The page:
Asunción, Oct 10 (EFE).- Riot police entered the Tacumbú penitentiary, Paraguay’s central prison, on Tuesday amid rioting by inmates who set fire to the main entrance to the facility and threw objects and stones from the roof.
The uniformed officers evicted women protesting at the gates of Tacumbú to demand that the media be allowed in and requested the presence of the Minister of Justice, Angel Barchini.
Members of the riot squad, shield in hand, removed the relatives.
Other troops controlled the flames in the internal part of the building to gain access.
Another fire broke out on the prison roof, which forced the intervention of the firefighters.
Tempers in Tacumbú, located in Asunción, began to heat up after the inmates called the press on Tuesday afternoon to disseminate a video attributed to a policeman who allegedly escaped from that place.
“I am making this video to prove that I am alive, that I was not dismembered,” said a man who identified himself as Oliver Lezcano.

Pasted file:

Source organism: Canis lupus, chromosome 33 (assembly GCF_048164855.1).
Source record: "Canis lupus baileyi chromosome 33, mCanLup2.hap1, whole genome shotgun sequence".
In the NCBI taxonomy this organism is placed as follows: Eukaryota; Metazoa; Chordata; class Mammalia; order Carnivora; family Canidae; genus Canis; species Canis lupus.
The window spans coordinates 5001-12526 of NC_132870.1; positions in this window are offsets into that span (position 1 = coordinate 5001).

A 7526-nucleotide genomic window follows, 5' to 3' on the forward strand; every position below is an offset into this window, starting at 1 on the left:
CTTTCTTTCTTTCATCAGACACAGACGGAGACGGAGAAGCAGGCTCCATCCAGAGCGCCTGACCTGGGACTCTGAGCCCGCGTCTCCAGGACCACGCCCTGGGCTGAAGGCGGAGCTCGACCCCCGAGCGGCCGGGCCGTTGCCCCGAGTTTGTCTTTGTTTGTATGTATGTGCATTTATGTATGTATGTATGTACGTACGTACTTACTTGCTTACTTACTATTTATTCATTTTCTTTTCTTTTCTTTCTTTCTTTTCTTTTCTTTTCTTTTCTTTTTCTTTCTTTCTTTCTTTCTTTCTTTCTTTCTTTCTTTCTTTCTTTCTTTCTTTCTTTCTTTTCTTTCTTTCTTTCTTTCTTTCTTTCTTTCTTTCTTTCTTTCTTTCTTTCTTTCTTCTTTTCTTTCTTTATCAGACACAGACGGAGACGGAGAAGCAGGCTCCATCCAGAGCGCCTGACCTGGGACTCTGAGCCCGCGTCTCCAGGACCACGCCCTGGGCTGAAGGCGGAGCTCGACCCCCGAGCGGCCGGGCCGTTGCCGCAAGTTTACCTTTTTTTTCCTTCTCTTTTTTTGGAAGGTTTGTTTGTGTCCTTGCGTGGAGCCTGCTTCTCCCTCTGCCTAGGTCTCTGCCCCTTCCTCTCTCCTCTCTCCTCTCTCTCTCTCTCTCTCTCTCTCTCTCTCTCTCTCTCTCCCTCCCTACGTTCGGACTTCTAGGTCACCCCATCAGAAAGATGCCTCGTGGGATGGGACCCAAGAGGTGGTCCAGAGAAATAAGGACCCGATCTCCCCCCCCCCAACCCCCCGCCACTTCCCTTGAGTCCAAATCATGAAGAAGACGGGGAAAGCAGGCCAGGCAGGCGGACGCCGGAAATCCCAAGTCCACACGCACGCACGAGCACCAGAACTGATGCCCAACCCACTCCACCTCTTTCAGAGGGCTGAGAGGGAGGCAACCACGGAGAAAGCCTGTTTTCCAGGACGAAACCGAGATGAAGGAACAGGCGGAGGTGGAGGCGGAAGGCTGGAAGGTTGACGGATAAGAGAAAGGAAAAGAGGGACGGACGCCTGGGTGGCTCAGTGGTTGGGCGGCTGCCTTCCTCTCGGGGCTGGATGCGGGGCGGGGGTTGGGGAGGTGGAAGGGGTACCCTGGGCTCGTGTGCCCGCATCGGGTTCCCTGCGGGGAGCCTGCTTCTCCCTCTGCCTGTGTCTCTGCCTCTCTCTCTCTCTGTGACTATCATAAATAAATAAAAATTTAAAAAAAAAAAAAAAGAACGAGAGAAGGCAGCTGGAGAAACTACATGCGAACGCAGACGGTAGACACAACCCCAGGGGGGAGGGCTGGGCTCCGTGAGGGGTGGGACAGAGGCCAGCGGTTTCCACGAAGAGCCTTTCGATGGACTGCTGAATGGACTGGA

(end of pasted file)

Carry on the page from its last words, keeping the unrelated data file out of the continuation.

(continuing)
The policeman is facing a trial with his wife for the alleged murder of a military man whose body was found days after he disappeared while driving a cab linked to an app.
On October 2, Barchini warned that the police officer may have been kidnapped and killed in the penitentiary by the Rotela clan, linked to drug trafficking in the country.
Lezcano’s alleged escape led on September 28 to the dismissal of Tacumbú prison director Manuel Garay, who Luis Esquivel replaced.
Amid the tension outside the prison, local media reported the statement of an official who warned about the alleged detention of a group of guards and apparently of family members without fully confirming this version.
Asked about the events in Tacumbú, Barchini assured C9N channel that the situation “did not get out of control.”
“We are going to use all the necessary means so that with prudence, but with firmness, the Paraguayan State retakes control of all the penitentiary centers,” he affirmed.
The head of Justice assured that they have an intelligence service “inside and outside the penitentiary,” which, he said, are “informing the latter of everything happening.”
Barchini admitted that “there is a high component of corruption” in the penitentiary centers of the country but warned that they are not “willing to any type of negotiation.”
In any case, he indicated that there would be “respect for the law” and “unrestricted respect for human rights.” EFE
lb/ar (foto) (video)